All Falling Down
There were places in Thena’s head where she preferred not to look. She had lived a long time; like all immortals, she had accumulated baggage that was best left undisturbed. Of late it had been so routinely rummaged that it wouldn’t fit back into her darkest corners. This had put her in the kind of mood that is toxic for a five mile radius.
In fact, no one was alive for a five mile radius. This was not entirely coincidental.
She sat in the ruins of what must have once been a very nice house, the only one in this street to still possess a functioning washing machine, and used the brief respite to scrub dried blood from the blade of her sabre. Ashes stained her hands black to the elbow, and underneath the grime an ugly pattern of venom burns were still healing. It had been a long day. She was looking forward to a bath, if the taps were working.
It was strange. The world might end tomorrow, and she was worried about the plumbing. Humanity did that to you.
She had warned the others, for all the good that had done. Now she had no choice but to fight alongside them. Where else was there to go? The mountain had fallen and Hades had closed his gates, unable to cope with the numbers being sent downriver. The rejected dead walked in burning streets while the sky tore itself apart overhead. Thena didn’t remember it being like this last time.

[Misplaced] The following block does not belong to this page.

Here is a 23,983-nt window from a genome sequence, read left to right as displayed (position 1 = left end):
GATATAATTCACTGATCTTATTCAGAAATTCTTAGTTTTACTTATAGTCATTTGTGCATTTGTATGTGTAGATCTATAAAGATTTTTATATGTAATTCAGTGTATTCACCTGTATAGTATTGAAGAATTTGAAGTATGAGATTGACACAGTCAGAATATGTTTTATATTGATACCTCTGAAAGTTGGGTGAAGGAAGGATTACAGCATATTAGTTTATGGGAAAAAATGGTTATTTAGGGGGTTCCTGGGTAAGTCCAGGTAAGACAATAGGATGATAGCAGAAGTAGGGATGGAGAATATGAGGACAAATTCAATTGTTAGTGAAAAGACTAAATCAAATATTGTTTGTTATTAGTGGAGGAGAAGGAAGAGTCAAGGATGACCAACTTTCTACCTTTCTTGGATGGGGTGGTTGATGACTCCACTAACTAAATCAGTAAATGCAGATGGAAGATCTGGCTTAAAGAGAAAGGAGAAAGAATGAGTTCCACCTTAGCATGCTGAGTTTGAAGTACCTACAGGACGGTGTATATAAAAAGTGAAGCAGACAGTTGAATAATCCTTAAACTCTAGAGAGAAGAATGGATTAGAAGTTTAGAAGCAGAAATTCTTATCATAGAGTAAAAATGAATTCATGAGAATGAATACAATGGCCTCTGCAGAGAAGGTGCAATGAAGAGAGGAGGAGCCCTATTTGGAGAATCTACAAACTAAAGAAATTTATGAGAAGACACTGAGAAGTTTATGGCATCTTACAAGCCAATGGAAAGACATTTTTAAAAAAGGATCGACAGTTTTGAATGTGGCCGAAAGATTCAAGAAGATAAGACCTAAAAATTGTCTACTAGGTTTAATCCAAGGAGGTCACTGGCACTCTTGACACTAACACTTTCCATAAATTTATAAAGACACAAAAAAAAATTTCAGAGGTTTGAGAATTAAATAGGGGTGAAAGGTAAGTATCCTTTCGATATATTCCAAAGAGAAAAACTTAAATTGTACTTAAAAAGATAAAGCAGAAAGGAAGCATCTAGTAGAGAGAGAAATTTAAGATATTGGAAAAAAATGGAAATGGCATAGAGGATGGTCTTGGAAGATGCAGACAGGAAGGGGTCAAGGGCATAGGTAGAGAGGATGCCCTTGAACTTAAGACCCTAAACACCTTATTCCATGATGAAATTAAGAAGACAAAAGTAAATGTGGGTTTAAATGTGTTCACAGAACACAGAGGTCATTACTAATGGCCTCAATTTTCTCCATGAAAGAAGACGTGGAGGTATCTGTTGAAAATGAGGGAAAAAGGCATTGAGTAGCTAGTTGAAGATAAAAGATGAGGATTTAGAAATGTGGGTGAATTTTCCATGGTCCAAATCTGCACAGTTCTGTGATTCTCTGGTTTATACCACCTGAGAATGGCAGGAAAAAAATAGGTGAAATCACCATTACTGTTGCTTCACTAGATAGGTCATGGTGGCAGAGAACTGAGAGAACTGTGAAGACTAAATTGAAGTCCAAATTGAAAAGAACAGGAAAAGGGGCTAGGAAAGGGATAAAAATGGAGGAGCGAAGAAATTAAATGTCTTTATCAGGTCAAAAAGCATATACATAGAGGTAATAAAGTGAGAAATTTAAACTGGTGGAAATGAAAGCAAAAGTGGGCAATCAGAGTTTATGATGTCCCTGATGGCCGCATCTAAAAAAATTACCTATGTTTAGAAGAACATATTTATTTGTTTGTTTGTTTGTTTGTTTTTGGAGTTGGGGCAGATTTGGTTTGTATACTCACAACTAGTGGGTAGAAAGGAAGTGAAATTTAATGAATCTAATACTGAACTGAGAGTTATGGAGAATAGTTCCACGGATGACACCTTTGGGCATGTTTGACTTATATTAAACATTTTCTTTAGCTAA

They had won last time. They had had millennia to forget how they had done it.
A bird fell in front of her: a sparrow, caught in mid-flight, wings forever frozen in stone on the downward stroke. It had not yet hit the ground when Thena spun, the sabre’s hilt clasped between her hands, slashing out instinctively. Serpents were pouring through the gaping ceiling. Behind the curtain of writhing green, a bloody mouth grinned.
Thena beheaded five snakes at the first blow. More venom splattered onto her wrists and forearms, scalding red weals across the scarred skin. The Gorgon shrieked with pain; Thena backed against the wall to avoid the united strike of its remaining snakes. Before she could do any more than brace herself, sabre raised, a volley of gunshots exploded into the air and the Gorgon slid through the broken roof, landing face-down in a bloody sprawl of misshapen limbs. A pair of slim denim-clad legs followed through the gap, and then a boy landed in a crouch beside the Gorgon’s body. He looked to be about sixteen or seventeen years old with an angelic face framed by windswept blonde hair. A machine gun was cradled in his arms. He looked up with a devilish grin.
“This is fun,” he said.
No wonder his mother had always insisted on arrows only. If the world survived the Titans, how was it going to handle Cupid with a machine gun?
Deep breaths, Thena reminded herself. Take the world one apocalypse at a time.
The taps were working.
© Faith Mudge 2013